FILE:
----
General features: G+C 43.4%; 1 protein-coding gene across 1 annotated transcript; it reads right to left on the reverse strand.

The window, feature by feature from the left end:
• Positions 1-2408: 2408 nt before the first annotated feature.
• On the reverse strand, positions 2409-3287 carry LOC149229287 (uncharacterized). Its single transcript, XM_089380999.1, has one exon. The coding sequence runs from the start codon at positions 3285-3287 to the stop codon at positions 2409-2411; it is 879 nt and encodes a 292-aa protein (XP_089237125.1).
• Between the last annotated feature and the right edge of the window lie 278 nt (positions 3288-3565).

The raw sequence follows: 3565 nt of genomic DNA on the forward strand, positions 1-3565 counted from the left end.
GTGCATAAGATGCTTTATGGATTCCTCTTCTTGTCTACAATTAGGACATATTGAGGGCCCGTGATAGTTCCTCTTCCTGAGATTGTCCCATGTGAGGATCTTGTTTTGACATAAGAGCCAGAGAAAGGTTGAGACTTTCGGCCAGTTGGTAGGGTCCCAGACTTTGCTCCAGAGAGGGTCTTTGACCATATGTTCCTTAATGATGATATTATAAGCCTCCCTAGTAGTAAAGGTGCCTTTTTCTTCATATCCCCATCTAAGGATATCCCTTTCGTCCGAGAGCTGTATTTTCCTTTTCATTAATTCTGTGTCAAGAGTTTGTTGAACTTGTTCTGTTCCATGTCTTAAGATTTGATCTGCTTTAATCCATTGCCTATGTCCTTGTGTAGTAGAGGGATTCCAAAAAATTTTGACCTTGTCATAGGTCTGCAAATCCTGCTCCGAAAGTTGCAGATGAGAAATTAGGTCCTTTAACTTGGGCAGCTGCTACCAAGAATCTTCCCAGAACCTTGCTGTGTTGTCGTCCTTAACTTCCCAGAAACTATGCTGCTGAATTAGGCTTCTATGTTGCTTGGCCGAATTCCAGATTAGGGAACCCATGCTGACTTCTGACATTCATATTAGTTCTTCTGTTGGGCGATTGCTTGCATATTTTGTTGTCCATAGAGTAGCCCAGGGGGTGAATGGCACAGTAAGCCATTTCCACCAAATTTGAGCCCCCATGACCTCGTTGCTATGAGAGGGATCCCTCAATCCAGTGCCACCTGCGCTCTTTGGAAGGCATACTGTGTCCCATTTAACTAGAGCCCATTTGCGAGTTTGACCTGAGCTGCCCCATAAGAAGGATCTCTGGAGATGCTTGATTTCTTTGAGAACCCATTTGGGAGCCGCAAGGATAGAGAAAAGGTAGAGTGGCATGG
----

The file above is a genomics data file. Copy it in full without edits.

General features: G+C 43.4%; 1 protein-coding gene across 1 annotated transcript; it reads right to left on the reverse strand.

The window, feature by feature from the left end:
• Positions 1-2408: 2408 nt before the first annotated feature.
• On the reverse strand, positions 2409-3287 carry LOC149229287 (uncharacterized). Its single transcript, XM_089380999.1, has one exon. The coding sequence runs from the start codon at positions 3285-3287 to the stop codon at positions 2409-2411; it is 879 nt and encodes a 292-aa protein (XP_089237125.1).
• Between the last annotated feature and the right edge of the window lie 278 nt (positions 3288-3565).

The raw sequence follows: 3565 nt of genomic DNA on the forward strand, positions 1-3565 counted from the left end.
GTGCATAAGATGCTTTATGGATTCCTCTTCTTGTCTACAATTAGGACATATTGAGGGCCCGTGATAGTTCCTCTTCCTGAGATTGTCCCATGTGAGGATCTTGTTTTGACATAAGAGCCAGAGAAAGGTTGAGACTTTCGGCCAGTTGGTAGGGTCCCAGACTTTGCTCCAGAGAGGGTCTTTGACCATATGTTCCTTAATGATGATATTATAAGCCTCCCTAGTAGTAAAGGTGCCTTTTTCTTCATATCCCCATCTAAGGATATCCCTTTCGTCCGAGAGCTGTATTTTCCTTTTCATTAATTCTGTGTCAAGAGTTTGTTGAACTTGTTCTGTTCCATGTCTTAAGATTTGATCTGCTTTAATCCATTGCCTATGTCCTTGTGTAGTAGAGGGATTCCAAAAAATTTTGACCTTGTCATAGGTCTGCAAATCCTGCTCCGAAAGTTGCAGATGAGAAATTAGGTCCTTTAACTTGGGCAGCTGCTACCAAGAATCTTCCCAGAACCTTGCTGTGTTGTCGTCCTTAACTTCCCAGAAACTATGCTGCTGAATTAGGCTTCTATGTTGCTTGGCCGAATTCCAGATTAGGGAACCCATGCTGACTTCTGACATTCATATTAGTTCTTCTGTTGGGCGATTGCTTGCATATTTTGTTGTCCATAGAGTAGCCCAGGGGGTGAATGGCACAGTAAGCCATTTCCACCAAATTTGAGCCCCCATGACCTCGTTGCTATGAGAGGGATCCCTCAATCCAGTGCCACCTGCGCTCTTTGGAAGGCATACTGTGTCCCATTTAACTAGAGCCCATTTGCGAGTTTGACCTGAGCTGCCCCATAAGAAGGATCTCTGGAGATGCTTGATTTCTTTGAGAACCCATTTGGGAGCCGCAAGGATAGAGAAAAGGTAGAGTGGCATGG